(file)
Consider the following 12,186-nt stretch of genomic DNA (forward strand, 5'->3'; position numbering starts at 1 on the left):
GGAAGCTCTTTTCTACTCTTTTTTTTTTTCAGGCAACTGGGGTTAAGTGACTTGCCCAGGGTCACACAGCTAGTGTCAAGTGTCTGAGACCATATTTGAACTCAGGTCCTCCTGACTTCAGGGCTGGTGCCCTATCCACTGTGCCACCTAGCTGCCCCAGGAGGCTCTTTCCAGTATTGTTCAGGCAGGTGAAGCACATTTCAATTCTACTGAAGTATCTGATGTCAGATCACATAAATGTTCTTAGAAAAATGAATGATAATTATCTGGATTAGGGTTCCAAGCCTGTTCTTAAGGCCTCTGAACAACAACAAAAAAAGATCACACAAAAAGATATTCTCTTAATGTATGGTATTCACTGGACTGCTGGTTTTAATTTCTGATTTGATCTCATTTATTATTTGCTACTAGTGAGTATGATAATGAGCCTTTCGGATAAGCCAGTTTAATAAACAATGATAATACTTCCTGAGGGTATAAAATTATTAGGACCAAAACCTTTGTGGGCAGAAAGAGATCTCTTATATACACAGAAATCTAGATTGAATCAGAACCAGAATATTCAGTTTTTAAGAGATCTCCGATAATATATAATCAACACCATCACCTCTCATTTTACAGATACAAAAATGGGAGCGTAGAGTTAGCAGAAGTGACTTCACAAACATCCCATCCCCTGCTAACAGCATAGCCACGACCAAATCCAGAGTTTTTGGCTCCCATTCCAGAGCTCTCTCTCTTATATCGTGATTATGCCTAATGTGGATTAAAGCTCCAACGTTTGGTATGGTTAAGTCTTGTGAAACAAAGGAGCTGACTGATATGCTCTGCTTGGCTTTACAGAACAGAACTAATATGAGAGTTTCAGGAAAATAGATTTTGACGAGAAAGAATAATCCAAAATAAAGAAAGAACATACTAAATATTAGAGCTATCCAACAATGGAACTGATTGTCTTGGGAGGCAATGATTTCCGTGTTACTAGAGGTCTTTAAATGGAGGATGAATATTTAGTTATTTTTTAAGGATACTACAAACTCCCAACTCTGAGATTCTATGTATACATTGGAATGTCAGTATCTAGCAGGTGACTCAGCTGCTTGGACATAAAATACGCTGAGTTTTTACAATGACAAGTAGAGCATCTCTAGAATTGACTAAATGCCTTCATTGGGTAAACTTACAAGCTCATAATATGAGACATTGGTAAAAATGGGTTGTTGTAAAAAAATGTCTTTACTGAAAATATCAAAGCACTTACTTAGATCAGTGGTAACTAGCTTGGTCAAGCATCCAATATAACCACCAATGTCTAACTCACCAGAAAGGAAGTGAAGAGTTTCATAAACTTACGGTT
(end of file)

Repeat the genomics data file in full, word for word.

Consider the following 12,186-nt stretch of genomic DNA (forward strand, 5'->3'; position numbering starts at 1 on the left):
GGAAGCTCTTTTCTACTCTTTTTTTTTTTCAGGCAACTGGGGTTAAGTGACTTGCCCAGGGTCACACAGCTAGTGTCAAGTGTCTGAGACCATATTTGAACTCAGGTCCTCCTGACTTCAGGGCTGGTGCCCTATCCACTGTGCCACCTAGCTGCCCCAGGAGGCTCTTTCCAGTATTGTTCAGGCAGGTGAAGCACATTTCAATTCTACTGAAGTATCTGATGTCAGATCACATAAATGTTCTTAGAAAAATGAATGATAATTATCTGGATTAGGGTTCCAAGCCTGTTCTTAAGGCCTCTGAACAACAACAAAAAAAGATCACACAAAAAGATATTCTCTTAATGTATGGTATTCACTGGACTGCTGGTTTTAATTTCTGATTTGATCTCATTTATTATTTGCTACTAGTGAGTATGATAATGAGCCTTTCGGATAAGCCAGTTTAATAAACAATGATAATACTTCCTGAGGGTATAAAATTATTAGGACCAAAACCTTTGTGGGCAGAAAGAGATCTCTTATATACACAGAAATCTAGATTGAATCAGAACCAGAATATTCAGTTTTTAAGAGATCTCCGATAATATATAATCAACACCATCACCTCTCATTTTACAGATACAAAAATGGGAGCGTAGAGTTAGCAGAAGTGACTTCACAAACATCCCATCCCCTGCTAACAGCATAGCCACGACCAAATCCAGAGTTTTTGGCTCCCATTCCAGAGCTCTCTCTCTTATATCGTGATTATGCCTAATGTGGATTAAAGCTCCAACGTTTGGTATGGTTAAGTCTTGTGAAACAAAGGAGCTGACTGATATGCTCTGCTTGGCTTTACAGAACAGAACTAATATGAGAGTTTCAGGAAAATAGATTTTGACGAGAAAGAATAATCCAAAATAAAGAAAGAACATACTAAATATTAGAGCTATCCAACAATGGAACTGATTGTCTTGGGAGGCAATGATTTCCGTGTTACTAGAGGTCTTTAAATGGAGGATGAATATTTAGTTATTTTTTAAGGATACTACAAACTCCCAACTCTGAGATTCTATGTATACATTGGAATGTCAGTATCTAGCAGGTGACTCAGCTGCTTGGACATAAAATACGCTGAGTTTTTACAATGACAAGTAGAGCATCTCTAGAATTGACTAAATGCCTTCATTGGGTAAACTTACAAGCTCATAATATGAGACATTGGTAAAAATGGGTTGTTGTAAAAAAATGTCTTTACTGAAAATATCAAAGCACTTACTTAGATCAGTGGTAACTAGCTTGGTCAAGCATCCAATATAACCACCAATGTCTAACTCACCAGAAAGGAAGTGAAGAGTTTCATAAACTTACGGTT